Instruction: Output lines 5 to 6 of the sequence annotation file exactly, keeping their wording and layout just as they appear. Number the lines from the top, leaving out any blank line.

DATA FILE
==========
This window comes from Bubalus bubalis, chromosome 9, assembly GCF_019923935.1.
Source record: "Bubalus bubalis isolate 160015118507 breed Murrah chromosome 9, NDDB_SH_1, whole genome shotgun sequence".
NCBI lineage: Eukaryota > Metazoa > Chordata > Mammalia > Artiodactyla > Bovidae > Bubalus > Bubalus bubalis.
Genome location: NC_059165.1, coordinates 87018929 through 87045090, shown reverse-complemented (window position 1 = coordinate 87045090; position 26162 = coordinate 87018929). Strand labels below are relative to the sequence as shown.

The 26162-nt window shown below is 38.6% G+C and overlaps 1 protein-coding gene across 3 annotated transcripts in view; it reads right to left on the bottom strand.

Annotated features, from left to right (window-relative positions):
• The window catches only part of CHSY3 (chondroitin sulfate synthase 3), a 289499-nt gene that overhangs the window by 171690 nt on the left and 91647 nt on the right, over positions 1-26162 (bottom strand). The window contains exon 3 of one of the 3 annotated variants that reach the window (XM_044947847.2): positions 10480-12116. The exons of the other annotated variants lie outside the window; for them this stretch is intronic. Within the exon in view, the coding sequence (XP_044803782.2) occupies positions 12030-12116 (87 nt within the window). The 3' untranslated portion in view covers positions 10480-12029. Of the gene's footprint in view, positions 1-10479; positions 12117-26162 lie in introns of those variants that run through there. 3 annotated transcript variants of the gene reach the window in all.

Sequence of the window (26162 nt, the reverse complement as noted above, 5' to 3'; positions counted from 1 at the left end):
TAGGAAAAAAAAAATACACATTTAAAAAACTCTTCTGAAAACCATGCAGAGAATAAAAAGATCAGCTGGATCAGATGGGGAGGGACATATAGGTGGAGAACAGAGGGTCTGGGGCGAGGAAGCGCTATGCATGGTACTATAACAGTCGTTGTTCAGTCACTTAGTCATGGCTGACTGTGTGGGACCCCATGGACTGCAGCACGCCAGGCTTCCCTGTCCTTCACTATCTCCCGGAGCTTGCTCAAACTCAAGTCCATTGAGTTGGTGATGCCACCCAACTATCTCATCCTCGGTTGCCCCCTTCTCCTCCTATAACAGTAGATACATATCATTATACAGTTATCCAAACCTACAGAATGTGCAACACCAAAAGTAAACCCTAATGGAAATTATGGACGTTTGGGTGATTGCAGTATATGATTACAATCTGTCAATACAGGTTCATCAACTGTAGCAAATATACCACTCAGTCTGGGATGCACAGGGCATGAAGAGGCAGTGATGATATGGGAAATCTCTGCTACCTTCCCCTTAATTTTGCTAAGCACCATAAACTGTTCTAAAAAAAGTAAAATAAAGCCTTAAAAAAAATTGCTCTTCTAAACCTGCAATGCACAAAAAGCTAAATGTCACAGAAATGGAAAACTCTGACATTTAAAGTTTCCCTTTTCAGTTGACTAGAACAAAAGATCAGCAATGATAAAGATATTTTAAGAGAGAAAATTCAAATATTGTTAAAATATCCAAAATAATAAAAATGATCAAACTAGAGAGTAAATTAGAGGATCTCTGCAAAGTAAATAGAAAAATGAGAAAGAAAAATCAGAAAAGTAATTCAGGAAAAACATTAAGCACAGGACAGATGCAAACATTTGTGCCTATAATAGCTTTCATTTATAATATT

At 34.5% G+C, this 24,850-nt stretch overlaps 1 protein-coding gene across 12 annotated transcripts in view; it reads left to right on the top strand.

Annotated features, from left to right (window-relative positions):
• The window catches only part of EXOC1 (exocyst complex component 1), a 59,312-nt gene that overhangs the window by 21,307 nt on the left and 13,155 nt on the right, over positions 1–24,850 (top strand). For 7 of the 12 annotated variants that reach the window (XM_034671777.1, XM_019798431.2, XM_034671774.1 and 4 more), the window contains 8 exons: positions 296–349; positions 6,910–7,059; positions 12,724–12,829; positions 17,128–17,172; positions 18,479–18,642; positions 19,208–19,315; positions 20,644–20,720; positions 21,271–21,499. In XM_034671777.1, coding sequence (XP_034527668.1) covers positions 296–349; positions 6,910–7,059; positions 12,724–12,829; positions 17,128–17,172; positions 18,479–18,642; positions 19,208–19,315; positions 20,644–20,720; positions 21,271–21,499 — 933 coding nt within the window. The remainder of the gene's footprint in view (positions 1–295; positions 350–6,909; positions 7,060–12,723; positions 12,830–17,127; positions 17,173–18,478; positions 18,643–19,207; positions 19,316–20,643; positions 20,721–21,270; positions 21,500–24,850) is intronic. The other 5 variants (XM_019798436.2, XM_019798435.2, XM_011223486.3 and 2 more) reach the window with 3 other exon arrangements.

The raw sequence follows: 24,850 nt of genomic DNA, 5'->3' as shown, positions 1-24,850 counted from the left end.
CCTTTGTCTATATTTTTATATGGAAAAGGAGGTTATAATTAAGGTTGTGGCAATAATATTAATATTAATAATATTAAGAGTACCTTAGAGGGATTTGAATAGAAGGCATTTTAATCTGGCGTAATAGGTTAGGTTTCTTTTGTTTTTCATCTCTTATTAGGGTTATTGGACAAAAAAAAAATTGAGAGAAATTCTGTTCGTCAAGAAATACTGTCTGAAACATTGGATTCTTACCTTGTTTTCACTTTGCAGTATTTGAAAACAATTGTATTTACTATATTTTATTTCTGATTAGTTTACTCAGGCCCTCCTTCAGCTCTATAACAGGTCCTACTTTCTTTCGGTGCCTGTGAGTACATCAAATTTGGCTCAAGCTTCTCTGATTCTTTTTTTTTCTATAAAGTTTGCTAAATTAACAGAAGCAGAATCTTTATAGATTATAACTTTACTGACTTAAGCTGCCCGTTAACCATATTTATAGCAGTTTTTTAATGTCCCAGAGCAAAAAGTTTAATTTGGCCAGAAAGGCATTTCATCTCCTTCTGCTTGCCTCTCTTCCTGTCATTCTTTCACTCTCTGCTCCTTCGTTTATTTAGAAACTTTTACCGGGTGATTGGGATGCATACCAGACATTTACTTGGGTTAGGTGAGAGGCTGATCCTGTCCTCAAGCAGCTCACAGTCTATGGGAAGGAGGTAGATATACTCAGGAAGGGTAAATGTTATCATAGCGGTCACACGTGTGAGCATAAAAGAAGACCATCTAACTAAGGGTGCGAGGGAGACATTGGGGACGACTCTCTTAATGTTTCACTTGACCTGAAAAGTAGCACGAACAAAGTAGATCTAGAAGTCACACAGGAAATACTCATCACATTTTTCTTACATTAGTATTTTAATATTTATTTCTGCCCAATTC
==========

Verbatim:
The 26162-nt window shown below is 38.6% G+C and overlaps 1 protein-coding gene across 3 annotated transcripts in view; it reads right to left on the bottom strand.

Annotated features, from left to right (window-relative positions):